Neisseria: N. gonorrhoea (gonococci) and N. meningitidis (meningococci)

Please note: This is for information only.

Refer to local guidelines for treatment recommendations


  • Gram-negative intracellular diplococci
  • Meningococci can be present in patients saliva during the first 48 hours of admission. Masks should therefore be worn for endotracheal intubation or suctioning and patients nursed in a side room for the first 48 hours if possible.
  • Diagnosis can be made by looking for meningococcal DNA by PCR on EDTA samples, as well as blood cultures and CSF cultures.

Main clinical infections:

  • Meningococci:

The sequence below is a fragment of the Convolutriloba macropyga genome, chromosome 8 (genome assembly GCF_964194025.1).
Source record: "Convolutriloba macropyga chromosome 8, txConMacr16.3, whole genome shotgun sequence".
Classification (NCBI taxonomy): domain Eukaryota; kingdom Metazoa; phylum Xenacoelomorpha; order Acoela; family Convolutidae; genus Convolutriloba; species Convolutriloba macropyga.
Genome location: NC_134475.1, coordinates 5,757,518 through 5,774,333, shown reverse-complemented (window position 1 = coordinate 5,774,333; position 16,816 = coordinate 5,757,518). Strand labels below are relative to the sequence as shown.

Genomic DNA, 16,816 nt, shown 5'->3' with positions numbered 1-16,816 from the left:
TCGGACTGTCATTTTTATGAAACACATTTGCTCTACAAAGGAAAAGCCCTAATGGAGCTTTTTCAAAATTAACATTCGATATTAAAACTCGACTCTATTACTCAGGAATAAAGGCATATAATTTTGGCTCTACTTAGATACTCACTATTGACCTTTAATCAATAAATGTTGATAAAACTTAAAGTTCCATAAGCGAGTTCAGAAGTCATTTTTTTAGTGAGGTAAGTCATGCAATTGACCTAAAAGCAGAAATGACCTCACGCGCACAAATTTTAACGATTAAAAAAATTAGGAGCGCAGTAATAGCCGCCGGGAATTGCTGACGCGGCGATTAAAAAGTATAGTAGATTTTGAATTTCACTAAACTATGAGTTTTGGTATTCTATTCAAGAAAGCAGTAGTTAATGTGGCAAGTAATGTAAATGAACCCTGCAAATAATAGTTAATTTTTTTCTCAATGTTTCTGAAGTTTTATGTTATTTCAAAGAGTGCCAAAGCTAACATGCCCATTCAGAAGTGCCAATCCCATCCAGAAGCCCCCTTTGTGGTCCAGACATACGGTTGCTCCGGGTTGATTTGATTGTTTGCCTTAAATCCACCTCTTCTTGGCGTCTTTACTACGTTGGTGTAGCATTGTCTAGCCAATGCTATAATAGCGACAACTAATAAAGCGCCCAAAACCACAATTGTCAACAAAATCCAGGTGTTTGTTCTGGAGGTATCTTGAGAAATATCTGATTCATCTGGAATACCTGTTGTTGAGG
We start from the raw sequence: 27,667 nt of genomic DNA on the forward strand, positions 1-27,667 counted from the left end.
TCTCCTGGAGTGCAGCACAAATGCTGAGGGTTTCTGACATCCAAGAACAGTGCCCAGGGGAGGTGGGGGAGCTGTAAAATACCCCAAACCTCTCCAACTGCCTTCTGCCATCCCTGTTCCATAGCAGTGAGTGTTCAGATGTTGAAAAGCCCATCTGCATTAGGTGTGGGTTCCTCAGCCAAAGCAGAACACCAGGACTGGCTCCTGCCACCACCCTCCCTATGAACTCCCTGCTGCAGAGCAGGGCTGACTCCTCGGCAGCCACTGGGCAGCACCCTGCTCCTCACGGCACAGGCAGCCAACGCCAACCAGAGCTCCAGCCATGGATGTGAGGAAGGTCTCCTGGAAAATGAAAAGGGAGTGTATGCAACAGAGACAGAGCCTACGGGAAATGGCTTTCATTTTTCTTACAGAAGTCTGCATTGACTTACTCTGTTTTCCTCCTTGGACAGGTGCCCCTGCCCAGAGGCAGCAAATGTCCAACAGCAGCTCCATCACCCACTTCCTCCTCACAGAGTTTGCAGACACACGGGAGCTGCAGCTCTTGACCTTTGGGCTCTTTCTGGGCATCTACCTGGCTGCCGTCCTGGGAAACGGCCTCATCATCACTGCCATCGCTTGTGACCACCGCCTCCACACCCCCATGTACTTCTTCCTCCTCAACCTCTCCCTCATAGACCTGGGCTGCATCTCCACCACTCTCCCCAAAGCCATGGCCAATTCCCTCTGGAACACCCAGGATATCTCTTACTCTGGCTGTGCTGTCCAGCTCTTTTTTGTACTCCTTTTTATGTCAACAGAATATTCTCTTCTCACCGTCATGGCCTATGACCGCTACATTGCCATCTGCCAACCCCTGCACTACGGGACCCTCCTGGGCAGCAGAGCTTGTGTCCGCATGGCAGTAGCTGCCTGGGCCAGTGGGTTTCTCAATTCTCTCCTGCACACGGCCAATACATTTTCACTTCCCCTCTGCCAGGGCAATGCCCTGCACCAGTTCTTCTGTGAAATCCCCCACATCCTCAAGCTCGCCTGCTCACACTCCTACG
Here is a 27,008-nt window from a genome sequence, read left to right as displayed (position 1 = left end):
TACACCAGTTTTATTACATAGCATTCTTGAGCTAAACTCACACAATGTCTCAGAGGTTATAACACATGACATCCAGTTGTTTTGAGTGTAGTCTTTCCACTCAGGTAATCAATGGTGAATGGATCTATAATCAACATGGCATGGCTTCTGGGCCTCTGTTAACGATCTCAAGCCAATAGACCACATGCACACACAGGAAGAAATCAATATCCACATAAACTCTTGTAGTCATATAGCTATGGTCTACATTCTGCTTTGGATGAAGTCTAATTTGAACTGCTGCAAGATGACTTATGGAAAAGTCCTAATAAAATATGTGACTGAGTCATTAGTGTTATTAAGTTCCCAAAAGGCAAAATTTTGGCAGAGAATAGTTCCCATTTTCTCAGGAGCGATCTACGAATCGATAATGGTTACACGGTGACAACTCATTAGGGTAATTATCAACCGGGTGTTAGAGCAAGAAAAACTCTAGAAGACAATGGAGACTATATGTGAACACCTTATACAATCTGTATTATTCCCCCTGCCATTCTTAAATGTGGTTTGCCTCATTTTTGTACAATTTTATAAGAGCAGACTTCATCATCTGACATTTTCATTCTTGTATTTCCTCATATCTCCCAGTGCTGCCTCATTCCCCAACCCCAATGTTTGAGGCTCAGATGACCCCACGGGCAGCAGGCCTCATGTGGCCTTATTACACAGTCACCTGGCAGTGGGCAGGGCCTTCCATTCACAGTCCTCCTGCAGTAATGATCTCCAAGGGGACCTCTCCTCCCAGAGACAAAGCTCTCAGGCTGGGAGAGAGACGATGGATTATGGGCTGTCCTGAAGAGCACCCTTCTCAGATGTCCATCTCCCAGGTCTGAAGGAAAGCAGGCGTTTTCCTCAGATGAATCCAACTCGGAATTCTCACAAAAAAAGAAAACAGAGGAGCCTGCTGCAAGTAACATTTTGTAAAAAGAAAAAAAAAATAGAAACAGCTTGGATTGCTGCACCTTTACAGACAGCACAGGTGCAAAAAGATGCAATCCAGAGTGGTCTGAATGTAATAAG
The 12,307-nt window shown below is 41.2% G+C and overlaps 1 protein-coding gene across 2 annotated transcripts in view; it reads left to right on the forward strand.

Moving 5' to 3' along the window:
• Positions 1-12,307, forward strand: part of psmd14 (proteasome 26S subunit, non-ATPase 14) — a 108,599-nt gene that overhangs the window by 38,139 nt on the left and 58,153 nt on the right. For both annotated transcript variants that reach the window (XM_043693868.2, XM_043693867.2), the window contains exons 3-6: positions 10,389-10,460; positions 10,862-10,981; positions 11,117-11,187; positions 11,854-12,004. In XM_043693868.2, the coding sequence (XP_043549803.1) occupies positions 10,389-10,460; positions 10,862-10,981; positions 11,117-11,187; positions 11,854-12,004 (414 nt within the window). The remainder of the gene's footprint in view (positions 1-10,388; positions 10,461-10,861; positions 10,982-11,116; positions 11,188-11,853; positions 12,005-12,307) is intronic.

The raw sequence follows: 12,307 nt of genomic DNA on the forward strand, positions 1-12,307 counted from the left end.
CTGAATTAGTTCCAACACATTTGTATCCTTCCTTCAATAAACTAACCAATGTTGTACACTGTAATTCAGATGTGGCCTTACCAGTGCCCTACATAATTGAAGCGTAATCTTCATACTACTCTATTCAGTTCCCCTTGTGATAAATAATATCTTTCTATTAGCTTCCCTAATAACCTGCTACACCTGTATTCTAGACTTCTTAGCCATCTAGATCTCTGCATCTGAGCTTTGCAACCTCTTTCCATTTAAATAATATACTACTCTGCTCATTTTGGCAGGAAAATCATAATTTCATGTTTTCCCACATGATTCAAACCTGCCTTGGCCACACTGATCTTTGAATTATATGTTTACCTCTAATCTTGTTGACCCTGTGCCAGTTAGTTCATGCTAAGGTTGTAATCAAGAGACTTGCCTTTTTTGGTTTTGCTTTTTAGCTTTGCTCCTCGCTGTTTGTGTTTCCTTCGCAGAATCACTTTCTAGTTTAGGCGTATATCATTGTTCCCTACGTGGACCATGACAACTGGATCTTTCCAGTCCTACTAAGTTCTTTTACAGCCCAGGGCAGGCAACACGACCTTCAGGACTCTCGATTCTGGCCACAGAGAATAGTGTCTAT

• Meningitis and / or septicaemia
  • Pneumonia in the elderly
  • Occasionally septic arthritis.
  • Gonococci:
  • Vaginal / penile discharge
  • Pelvic inflammatory diseases.
  • Occasionally disseminated infection with septic arthritis.

Usually sensitive to:

Meningococci:

  • For treatment: Penicillin, 3rd generation cephalosporins (ceftriaxone, cefotaxime)
  • For eradication of carriage: rifampicin, ciprofloxacin, ceftriaxone

Gonococci:

  • Third generation cephalosporins eg ceftriaxone.

Usually resistant to:

  • Sulfonamides.

Gonococci:

  • Increasing problem of resistance to penicillin so only used for treatment if known sensitive strain.
  • Resistance to the quinolone antibiotics (ciprofloxacin, levofloxacin) is rising